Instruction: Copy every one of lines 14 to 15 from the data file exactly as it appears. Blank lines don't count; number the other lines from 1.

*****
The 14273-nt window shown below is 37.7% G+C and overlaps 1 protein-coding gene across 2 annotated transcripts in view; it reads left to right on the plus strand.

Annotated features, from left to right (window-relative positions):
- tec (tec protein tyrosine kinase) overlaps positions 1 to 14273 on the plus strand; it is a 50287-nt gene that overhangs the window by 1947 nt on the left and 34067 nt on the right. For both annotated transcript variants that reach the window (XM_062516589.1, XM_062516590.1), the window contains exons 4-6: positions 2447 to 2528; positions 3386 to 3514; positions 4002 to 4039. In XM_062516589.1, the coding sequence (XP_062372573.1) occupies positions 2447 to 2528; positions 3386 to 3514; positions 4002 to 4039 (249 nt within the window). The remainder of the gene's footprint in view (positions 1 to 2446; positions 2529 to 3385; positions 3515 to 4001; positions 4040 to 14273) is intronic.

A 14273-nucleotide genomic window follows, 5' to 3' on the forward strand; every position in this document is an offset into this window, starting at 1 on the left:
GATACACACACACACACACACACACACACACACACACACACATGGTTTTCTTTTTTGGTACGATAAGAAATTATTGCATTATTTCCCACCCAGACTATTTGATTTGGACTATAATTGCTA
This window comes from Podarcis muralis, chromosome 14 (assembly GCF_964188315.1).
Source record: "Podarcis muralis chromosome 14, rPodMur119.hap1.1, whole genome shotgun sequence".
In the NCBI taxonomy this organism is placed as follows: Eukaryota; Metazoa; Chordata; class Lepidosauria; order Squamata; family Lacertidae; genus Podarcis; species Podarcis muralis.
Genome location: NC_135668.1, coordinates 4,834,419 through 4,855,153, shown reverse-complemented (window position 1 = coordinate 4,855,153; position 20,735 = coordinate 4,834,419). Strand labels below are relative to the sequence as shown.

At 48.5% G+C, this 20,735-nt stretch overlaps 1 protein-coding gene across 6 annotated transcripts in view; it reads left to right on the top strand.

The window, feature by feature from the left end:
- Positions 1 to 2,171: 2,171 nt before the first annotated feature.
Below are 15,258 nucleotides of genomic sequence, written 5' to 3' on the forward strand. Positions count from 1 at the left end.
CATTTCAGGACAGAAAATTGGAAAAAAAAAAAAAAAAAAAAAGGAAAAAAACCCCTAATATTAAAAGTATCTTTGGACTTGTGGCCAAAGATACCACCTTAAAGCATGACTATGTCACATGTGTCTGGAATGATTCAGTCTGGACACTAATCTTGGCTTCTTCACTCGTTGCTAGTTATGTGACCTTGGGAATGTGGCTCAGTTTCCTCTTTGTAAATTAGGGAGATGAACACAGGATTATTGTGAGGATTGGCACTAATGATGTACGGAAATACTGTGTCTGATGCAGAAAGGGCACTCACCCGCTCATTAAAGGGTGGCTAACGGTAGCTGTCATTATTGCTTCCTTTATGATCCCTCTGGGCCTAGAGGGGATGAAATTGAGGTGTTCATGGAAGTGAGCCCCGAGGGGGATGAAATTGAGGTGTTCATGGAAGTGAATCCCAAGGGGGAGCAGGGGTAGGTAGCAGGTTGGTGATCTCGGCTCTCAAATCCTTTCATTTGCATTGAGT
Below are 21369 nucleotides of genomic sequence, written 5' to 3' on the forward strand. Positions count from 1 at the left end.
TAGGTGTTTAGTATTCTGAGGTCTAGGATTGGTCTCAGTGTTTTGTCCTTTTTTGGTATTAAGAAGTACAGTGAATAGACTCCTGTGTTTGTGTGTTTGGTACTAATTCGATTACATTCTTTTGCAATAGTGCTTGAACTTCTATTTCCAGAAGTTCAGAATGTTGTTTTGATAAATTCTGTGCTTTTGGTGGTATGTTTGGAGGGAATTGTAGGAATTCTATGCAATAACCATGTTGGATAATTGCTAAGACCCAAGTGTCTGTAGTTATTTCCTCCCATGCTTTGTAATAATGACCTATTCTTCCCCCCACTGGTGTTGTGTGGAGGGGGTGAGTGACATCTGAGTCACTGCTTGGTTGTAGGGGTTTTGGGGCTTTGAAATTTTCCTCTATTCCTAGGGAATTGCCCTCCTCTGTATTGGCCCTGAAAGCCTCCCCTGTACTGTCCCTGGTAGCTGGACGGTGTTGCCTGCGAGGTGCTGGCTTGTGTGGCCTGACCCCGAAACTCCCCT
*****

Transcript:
CATTTCAGGACAGAAAATTGGAAAAAAAAAAAAAAAAAAAAAGGAAAAAAACCCCTAATATTAAAAGTATCTTTGGACTTGTGGCCAAAGATACCACCTTAAAGCATGACTATGTCACATGTGTCTGGAATGATTCAGTCTGGACACTAATCTTGGCTTCTTCACTCGTTGCTAGTTATGTGACCTTGGGAATGTGGCTCAGTTTCCTCTTTGTAAATTAGGGAGATGAACACAGGATTATTGTGAGGATTGGCACTAATGATGTACGGAAATACTGTGTCTGATGCAGAAAGGGCACTCACCCGCTCATTAAAGGGTGGCTAACGGTAGCTGTCATTATTGCTTCCTTTATGATCCCTCTGGGCCTAGAGGGGATGAAATTGAGGTGTTCATGGAAGTGAGCCCCGAGGGGGATGAAATTGAGGTGTTCATGGAAGTGAATCCCAAGGGGGAGCAGGGGTAGGTAGCAGGTTGGTGATCTCGGCTCTCAAATCCTTTCATTTGCATTGAGT
Below are 21369 nucleotides of genomic sequence, written 5' to 3' on the forward strand. Positions count from 1 at the left end.